Once I realized that I was transsexual, I recognized what my desire was. In fact, the two processes were identical. But it wasn't until I started hormones in late '07, with the inner thaw, the uncanny process of self-discovery, they bring, that I mentally separated my sexuality from my other desires and perceived it for what it was. I was attracted to men, and always had been. I wanted cock. At night, I'd close my eyes and become Annabel Chong spread-eagled on her crazy porn altar. My feminized body stirred with a new sensuality.

I'd liked the idea of being lesbian. It was a standing refutation of the dumb stereotype that transwomen changed their sex because that made it easier to get guys. Now I became fascinated by the bad girls in my support group, the chicks who dressed sexy and hung out in bars. I decided they were the coolest people in the world. My new role models.

So far it's all been fantasy. I've yet to have sex with a guy. I'm old, and out of shape, and pretty bad at the woman thing, but that's not really it. I've been hesitant about my transition, and no more so than with this. It's scary. I don't know what to do, and so many bad things can happen. In a sense I'm a virgin, a frightened virgin.

But I'm going to do it.
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It's Anxiety Attack Monday  
03:36pm 08/12/2008
So to celebrate finishing the first week of OBloPoMo, I will have an anxiety attack and crawl under my shell.

I'm not sure why I'm a wreck, actually. The apartment was freezing when I got up, and that physical discomfort, that feeling of exposure, somehow seeped through me and became my emotional, psychological state as well. In other words, a day when I wanted to stay in bed under my blanket.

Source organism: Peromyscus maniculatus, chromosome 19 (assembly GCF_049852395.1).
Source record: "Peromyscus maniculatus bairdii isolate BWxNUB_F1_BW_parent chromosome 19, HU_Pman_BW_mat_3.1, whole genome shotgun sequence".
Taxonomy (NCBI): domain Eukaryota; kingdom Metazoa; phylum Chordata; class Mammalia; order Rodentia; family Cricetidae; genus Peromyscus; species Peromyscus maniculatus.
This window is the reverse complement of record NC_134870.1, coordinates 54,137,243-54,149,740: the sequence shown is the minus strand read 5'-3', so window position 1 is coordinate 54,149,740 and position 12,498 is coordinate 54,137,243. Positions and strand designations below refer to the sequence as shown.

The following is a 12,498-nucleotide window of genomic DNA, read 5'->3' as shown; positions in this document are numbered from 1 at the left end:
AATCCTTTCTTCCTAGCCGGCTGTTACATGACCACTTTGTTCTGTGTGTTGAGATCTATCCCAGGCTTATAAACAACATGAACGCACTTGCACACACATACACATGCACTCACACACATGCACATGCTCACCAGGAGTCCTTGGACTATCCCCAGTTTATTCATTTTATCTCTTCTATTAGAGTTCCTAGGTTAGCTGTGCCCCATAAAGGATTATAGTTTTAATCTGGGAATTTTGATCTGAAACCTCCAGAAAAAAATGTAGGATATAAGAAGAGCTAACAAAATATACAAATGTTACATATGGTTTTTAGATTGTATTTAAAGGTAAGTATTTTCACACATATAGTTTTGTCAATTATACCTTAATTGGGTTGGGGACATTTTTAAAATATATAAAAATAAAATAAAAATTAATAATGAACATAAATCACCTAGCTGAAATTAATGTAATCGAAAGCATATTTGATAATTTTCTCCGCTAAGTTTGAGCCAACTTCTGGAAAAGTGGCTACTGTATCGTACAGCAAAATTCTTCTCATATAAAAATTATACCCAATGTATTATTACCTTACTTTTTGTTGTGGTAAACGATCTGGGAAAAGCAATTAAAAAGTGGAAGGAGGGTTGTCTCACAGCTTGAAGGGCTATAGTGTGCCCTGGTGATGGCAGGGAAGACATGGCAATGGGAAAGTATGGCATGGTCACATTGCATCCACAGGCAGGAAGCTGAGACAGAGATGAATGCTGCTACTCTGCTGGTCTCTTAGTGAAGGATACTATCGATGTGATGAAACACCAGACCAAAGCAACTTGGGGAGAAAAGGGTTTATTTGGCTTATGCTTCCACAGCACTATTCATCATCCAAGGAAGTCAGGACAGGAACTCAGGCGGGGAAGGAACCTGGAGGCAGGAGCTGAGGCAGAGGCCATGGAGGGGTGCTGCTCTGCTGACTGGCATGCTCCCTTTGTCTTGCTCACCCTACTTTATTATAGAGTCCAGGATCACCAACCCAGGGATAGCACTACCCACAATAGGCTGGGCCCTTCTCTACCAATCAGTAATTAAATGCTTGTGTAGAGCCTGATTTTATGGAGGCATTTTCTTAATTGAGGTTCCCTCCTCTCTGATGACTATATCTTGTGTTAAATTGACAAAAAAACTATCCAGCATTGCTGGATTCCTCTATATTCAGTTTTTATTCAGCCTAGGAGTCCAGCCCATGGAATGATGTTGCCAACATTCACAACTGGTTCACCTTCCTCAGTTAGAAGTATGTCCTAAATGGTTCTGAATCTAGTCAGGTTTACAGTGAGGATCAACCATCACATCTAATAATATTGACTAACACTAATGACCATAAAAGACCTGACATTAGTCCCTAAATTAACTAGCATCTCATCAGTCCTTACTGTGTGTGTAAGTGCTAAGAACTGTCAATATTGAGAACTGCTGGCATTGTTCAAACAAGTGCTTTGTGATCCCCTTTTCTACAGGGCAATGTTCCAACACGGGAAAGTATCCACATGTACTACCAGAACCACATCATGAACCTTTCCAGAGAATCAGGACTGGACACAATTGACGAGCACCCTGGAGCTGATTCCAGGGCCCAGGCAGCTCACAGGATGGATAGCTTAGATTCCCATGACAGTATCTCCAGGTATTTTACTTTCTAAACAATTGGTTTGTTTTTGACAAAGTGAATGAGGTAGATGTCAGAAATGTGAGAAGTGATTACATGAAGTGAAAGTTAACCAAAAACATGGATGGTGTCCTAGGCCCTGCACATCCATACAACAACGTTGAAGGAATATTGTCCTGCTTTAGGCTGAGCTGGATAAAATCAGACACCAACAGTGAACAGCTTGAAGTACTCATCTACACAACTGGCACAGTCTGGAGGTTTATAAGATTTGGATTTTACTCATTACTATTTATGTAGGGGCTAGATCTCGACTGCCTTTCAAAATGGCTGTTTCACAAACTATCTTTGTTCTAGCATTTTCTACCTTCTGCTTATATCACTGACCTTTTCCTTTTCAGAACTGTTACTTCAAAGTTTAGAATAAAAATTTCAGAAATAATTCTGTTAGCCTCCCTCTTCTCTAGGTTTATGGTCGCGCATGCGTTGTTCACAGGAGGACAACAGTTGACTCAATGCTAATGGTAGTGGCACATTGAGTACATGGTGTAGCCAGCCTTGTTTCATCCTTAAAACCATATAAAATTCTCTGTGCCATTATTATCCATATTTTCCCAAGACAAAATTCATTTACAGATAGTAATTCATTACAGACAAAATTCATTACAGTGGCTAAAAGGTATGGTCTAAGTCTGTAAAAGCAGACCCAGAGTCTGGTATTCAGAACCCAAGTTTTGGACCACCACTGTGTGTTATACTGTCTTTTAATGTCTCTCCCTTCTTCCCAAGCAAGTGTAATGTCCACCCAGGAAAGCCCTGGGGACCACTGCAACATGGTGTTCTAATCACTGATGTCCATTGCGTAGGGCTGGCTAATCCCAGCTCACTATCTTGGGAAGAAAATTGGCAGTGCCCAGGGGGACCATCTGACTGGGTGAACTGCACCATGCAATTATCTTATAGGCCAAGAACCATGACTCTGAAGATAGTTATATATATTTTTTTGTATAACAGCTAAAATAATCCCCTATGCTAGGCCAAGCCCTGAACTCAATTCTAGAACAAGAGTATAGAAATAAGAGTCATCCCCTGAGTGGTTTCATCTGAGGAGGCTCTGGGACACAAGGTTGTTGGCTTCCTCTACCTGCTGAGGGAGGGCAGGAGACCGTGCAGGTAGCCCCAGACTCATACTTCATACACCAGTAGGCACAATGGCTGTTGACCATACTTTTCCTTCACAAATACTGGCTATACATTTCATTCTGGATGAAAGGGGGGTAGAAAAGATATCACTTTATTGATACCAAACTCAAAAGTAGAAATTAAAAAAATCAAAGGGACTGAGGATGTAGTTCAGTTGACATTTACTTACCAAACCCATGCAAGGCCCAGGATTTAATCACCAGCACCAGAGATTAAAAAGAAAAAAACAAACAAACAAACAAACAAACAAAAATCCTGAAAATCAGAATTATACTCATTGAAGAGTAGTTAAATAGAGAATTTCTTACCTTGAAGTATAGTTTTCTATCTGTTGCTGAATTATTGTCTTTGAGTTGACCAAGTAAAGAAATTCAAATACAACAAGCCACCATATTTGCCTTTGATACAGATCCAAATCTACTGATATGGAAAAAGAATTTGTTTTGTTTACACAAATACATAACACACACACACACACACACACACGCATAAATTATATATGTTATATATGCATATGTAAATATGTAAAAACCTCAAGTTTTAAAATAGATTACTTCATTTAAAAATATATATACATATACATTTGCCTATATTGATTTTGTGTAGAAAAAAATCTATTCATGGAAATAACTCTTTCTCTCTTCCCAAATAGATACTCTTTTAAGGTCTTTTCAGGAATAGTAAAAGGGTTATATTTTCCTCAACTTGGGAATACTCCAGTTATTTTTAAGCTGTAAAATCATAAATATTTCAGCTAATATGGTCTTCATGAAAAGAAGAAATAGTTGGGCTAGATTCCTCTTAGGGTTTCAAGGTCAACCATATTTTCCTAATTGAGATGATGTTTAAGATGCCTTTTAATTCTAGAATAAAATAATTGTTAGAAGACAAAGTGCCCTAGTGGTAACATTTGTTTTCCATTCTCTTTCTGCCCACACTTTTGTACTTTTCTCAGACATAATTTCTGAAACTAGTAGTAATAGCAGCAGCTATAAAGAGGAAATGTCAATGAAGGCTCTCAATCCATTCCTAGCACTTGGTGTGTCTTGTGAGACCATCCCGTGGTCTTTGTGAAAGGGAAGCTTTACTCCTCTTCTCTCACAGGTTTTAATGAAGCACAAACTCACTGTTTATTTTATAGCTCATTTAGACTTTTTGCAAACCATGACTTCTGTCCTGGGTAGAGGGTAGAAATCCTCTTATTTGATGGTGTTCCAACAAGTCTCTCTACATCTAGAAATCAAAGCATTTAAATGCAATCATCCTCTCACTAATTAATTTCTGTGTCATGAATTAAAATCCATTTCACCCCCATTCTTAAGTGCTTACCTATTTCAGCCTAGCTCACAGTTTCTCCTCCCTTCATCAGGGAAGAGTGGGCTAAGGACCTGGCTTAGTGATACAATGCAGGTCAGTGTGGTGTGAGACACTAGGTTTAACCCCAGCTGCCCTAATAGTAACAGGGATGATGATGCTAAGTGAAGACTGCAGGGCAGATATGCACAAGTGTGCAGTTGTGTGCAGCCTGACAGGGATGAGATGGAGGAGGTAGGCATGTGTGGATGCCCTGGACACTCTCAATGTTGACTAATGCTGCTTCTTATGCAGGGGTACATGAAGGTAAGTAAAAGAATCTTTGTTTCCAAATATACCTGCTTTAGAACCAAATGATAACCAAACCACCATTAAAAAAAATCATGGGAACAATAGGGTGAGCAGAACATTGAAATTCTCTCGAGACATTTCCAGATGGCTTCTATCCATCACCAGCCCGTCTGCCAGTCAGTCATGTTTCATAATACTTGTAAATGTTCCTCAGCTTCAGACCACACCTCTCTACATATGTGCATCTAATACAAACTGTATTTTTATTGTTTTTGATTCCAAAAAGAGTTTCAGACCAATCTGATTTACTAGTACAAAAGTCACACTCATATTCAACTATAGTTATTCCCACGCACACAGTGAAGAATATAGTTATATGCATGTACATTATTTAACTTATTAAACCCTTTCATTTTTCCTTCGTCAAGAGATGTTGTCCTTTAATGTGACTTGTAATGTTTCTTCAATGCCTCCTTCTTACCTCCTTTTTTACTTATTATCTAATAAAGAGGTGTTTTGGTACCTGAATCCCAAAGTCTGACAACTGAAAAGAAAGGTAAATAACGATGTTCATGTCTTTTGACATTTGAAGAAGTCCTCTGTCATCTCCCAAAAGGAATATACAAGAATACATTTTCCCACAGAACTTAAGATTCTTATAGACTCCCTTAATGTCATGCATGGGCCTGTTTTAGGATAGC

Today I planned to start writing about sex, so that may be it. Or just a growing conviction that I'm doing the whole Livejournal thing wrong. A growing conviction that I'm doing everything wrong.

Thursday night I got home from two days in the city, and I've been in male mode since. The two days were only supposed to be one day. I took the train down the Hudson early Wednesday evening to go to my support group. Afterwards I hung out in the diner and then in the bar, dancing to the jukebox with a bunch of other transwomen. The next day, Thursday, I had an appointment at Callen-Lorde and had promised Alison Grillo I would come to her show at a comedy club. I meant to take the train back that night, and come down again the next day, but when Alison offered to let me crash at her place that made a lot more sense.

Thursday I wrote my post, "A Place at the Cool Table," in a spiral notebook at a Starbuck's on First Avenue and typed it into LJ through Alison's computer. Wandering around Manhattan in female mode for two days got weird. On the way to the club, Alison and I stopped for a slice of pizza, and a ciswoman waiting for an order couldn't stop staring at me. Strangely, that didn't bother me. Then, the club was nearly empty, fewer than twenty people, so there was no hiding from comedians working the room. Inevitably one schmuck with a mike got around to me. He pointed at me and said, "What's up with all that hair?"

"I'm supposed to be a girl," I said. "I'm changing my sex."